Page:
183. Book Cover of the Month Award: October 2021

183. Book Cover of the Month Award: October 2021

I know, I know, I’m already somehow six months behind in my monthly lists, reviews and recommendations, and I’m going to work on that.

But in the meantime, here’s another stunning cover to keep you company while you wait, fittingly photographed in the wild.

A birthday gift from my MIL, (no, no, really, it’s OK that you forgot, you’ve got a lot on right now), this was my first introduction to Richard Powers somehow, (although I’m already two down, and planning to work my way through more, not least his recent Pulitzer Prize-winning, President Obama-praised ‘The Overstory’).

Not only did she completely nail the right work, (deep, scientific, environmental, parent-child relationships, subtle and moving), but she managed to supply it in the absolutely gorgeous UK edition (and she still won’t tell me how).

There’s something about UK covers which are almost always more special than the US version, (see below for a comparison), and this Arcimboldo-esque image is a stunner.

The book is, too, although the ending left me a wreck, for obvious reasons for anyone who a) has read it and b) knows me.

Any other authors I’ve missed out on recently?

I’ll be back with proper posts soon, I (almost) promise. There’s about half a year’s worth of buying and reading I have to tell you about.

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Posted by on November 1, 2021 in BOOKS


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182. Book Cover(s) of the Month Award: May 2021

182. Book Cover(s) of the Month Award: May 2021

Anyone who knows me (or has been reading my blog for a while) knows I’m a sucker for a sweeping review of human evolution and psychology, and I’ve already read a few of Mlodinow’s, (his early ‘The Drunkard’s Walk’ even made it into a very early blog when I used to dedicate an entire entry to quotes: remember those days?!)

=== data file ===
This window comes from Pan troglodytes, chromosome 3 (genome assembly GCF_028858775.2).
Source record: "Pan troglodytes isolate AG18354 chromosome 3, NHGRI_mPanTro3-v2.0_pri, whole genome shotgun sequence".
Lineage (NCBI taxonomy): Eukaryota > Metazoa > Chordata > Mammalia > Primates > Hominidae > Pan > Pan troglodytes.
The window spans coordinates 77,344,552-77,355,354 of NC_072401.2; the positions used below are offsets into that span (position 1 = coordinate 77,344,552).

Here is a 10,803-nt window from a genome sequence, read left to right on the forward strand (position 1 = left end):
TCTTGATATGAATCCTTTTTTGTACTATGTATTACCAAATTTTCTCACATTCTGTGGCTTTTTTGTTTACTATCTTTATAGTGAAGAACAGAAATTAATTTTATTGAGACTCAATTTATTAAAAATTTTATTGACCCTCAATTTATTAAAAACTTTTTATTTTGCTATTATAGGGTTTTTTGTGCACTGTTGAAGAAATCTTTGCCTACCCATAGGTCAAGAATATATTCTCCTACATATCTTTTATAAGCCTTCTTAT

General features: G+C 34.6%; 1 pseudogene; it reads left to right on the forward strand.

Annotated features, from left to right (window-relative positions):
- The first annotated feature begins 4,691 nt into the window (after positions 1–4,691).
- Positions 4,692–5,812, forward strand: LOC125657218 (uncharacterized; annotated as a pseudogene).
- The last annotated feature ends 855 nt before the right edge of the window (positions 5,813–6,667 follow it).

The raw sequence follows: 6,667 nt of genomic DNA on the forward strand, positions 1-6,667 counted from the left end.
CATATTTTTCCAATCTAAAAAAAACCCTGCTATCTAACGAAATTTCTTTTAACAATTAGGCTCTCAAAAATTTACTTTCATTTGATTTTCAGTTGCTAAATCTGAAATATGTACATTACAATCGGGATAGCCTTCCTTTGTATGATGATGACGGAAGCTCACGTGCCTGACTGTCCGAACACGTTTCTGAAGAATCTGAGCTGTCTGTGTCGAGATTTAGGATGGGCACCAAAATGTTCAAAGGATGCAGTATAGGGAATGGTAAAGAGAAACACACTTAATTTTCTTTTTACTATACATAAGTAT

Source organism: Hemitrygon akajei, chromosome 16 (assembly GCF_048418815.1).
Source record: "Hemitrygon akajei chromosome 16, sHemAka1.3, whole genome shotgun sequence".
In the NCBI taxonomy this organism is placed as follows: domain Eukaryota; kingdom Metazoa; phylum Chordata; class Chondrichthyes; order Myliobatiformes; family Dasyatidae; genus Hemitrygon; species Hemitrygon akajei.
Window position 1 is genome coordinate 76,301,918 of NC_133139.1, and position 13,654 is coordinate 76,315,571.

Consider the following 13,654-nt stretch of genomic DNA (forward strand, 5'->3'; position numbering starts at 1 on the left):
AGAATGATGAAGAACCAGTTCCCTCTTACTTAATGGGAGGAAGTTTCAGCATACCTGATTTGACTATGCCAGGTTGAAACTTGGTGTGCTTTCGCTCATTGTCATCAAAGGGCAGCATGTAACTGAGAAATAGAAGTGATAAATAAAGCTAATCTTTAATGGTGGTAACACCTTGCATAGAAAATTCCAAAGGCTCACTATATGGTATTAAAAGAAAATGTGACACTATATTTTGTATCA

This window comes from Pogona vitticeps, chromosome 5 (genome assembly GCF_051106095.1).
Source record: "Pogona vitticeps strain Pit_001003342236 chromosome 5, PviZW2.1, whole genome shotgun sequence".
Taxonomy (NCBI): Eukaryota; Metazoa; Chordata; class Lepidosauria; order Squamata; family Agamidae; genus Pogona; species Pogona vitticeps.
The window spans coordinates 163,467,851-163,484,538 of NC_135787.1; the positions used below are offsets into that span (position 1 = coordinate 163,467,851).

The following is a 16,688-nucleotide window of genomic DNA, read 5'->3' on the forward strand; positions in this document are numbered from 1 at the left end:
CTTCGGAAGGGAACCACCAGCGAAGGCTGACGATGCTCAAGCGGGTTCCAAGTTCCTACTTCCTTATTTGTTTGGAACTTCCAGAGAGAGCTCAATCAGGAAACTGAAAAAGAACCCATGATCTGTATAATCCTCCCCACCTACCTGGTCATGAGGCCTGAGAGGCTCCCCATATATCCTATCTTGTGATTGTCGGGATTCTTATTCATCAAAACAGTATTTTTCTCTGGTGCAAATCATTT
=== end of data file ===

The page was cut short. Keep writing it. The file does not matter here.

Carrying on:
Since his last few came in a coordinated design (and again, many of you know what a sucker I am for a beautifully designed series), I couldn’t resist pairing ‘The Upright Thinkers’ with his earlier ‘Subliminal,’ (which would have won this award itself if it existed back when I read it in 2017.)

Glossy cover, neon colours, simple and clean – these books look beautiful.

The content, (a sweeping view of pre-historic lizard brain evolution to mini biographies of the geniuses of scientific discovery in the modern age), was right up my street too, making this an easy winner this month.

What brightens your bookshelf?

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Posted by on June 16, 2021 in BOOKS


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181. Books Bought & Read, April 2021…

181. Books Bought & Read, April 2021…

This month was heavy on kids’ books, especially the ever-present Oliver Jeffers, coupled with a hodgepodge (a great word, people should use the word ‘hodgepodge’ more, in my opinion) of plays, short story collections, non-fiction and a novel or two.